Allergan, Inc. v. Apotex, Inc.

Case Name: Allergan, Inc. v. Apotex, Inc., Civ. Nos. 1:10-CV-68, 1:11-CV-298, 1:11-CV-650, 1:12-CV-321, 2013 U.S. Dist. LEXIS 57656 (M.D.N.C. Apr. 23, 2013) (Eagles, J.)

Drug Product and Patent(s)-in-Suit: Latisse® (bimatoprost); U.S. Pat. Nos. 7,351,404 (“the ’404 patent”) and 7,388,029 (“the ’029 patent”)

Nature of the Case and Issue(s) Presented:  The court found the patents-in-suit valid and infringed. The court ordered the effective date of approval for each of the defendants’ ANDA’s to be no earlier than the expiration dates of the patents-in-suit. After the court’s order, plaintiffs sought a permanent injunction. In addition to opposing the motion on the merits, defendants opposed the injunction on three procedural grounds—(i) that the motions violate their due process rights since plaintiffs submitted affidavits in support of the motions; (ii) that the injunctions would violate Fed. R. Civ. P. 52(a)(1) because the court did not make factual findings or conclusions of law concerning an injunction; and (iii) plaintiffs’ motion constitutes an attempt to belatedly bifurcate the injunction remedy and plaintiffs waived such a request by not raising it in any pleading other than the complaint. The Court rejected defendants’ procedural arguments, instead finding that plaintiffs demonstrated irreparable injury, that inadequate remedies at law were available, that the balance of hardships weighs in plaintiffs’ favor, and that the public interest would not be dis-served by an injunction. The court issued permanent injunctions.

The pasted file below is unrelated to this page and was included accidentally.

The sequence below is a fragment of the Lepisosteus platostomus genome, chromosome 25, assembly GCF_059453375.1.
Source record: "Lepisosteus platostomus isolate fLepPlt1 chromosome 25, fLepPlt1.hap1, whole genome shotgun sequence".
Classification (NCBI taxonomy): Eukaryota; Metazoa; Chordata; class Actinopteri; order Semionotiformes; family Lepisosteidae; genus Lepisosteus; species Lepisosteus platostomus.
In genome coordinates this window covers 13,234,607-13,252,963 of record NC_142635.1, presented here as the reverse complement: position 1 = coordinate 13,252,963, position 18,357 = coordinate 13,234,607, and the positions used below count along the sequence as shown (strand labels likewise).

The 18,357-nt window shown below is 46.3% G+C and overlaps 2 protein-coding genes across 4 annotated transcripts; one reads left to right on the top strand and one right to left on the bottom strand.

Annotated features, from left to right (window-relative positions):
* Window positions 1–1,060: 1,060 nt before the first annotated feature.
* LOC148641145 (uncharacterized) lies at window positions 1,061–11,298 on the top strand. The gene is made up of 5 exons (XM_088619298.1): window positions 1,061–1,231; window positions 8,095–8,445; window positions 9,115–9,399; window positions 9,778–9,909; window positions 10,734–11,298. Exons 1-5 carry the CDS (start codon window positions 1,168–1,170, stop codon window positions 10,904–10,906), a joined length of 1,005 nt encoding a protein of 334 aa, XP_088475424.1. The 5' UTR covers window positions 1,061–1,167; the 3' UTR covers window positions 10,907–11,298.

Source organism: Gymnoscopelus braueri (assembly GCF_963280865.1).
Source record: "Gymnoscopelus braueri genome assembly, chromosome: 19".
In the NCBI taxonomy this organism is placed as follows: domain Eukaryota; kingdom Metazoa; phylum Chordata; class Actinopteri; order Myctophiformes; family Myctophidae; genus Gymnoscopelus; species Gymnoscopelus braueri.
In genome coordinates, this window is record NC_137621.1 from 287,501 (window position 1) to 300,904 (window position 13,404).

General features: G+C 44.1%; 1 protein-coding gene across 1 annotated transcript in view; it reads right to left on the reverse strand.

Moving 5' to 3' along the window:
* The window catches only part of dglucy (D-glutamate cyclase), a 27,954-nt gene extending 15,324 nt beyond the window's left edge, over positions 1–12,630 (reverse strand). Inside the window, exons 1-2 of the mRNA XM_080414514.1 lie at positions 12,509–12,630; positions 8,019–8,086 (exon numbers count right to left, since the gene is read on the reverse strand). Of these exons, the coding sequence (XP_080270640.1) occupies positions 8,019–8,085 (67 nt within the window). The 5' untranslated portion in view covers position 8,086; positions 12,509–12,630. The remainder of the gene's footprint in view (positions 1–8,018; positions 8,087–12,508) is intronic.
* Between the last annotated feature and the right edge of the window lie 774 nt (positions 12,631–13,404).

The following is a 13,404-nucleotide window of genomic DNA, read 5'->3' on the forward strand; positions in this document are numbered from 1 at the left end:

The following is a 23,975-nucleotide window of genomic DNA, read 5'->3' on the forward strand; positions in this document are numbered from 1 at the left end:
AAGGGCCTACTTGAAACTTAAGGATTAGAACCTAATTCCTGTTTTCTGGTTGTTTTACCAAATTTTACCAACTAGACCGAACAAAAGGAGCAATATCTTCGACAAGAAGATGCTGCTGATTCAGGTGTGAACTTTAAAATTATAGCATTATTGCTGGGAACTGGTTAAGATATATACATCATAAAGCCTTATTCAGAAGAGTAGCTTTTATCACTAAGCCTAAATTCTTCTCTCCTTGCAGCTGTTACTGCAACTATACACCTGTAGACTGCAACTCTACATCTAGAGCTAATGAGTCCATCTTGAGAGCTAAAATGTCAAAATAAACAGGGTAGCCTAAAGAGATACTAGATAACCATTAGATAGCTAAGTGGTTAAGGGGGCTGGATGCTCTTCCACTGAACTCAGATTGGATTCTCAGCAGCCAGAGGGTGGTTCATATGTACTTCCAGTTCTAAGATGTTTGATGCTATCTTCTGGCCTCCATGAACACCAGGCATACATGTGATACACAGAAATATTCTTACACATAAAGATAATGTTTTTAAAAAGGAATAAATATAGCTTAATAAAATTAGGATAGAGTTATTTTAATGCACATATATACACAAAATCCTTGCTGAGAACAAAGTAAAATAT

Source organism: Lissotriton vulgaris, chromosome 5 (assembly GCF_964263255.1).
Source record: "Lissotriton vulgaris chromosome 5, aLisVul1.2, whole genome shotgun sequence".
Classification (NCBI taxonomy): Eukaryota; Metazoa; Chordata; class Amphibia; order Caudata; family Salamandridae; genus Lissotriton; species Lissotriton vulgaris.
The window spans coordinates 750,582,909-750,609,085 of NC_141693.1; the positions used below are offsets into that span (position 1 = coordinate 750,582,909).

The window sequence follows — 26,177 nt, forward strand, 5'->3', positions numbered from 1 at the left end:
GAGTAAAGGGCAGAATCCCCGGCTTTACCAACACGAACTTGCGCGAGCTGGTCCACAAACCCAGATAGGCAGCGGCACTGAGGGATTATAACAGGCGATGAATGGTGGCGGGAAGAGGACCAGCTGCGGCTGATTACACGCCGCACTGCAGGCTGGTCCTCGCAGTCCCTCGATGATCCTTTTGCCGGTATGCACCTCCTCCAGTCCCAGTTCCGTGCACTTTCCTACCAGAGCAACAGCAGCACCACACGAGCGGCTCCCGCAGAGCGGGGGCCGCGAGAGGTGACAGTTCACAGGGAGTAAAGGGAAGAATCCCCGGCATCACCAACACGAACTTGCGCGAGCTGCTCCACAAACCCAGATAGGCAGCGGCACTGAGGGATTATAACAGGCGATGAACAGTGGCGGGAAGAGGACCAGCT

Why Allergan Prevailed:  Plaintiffs prevailed because defendants’ procedural arguments were unpersuasive. The court also found that the injunction would only prevent defendants from commercial uses of the infringing products and not developmental efforts. Plaintiffs had not waived the remedy of a permanent injunction. While plaintiffs never raised injunctive relief at the final pretrial conference, the court found that plaintiffs’ referenced injunctive relief in the pretrial brief and the complaint. Moreover, permanent injunctions are routinely granted in Hatch-Waxman cases and defendants failed to identify any evidence not offered at trial relevant to a permanent injunction. The court did strike the affidavits plaintiffs filed in support of their motions. Plaintiffs offered no reason as to why those affidavits could not have been introduced at trial. Finally, the court determined that its infringement order was not a final judgment and thus, made findings to support its granting the injunctions. The court found irreparable harm since the defendants did not dispute that they are direct competitors, and that plaintiffs will lose market share if the generics launched. The court further found that the infringement order did not sufficiently protect plaintiffs’ interests, since defendants could still enter into a licensing agreement with another company seeking FDA approval.

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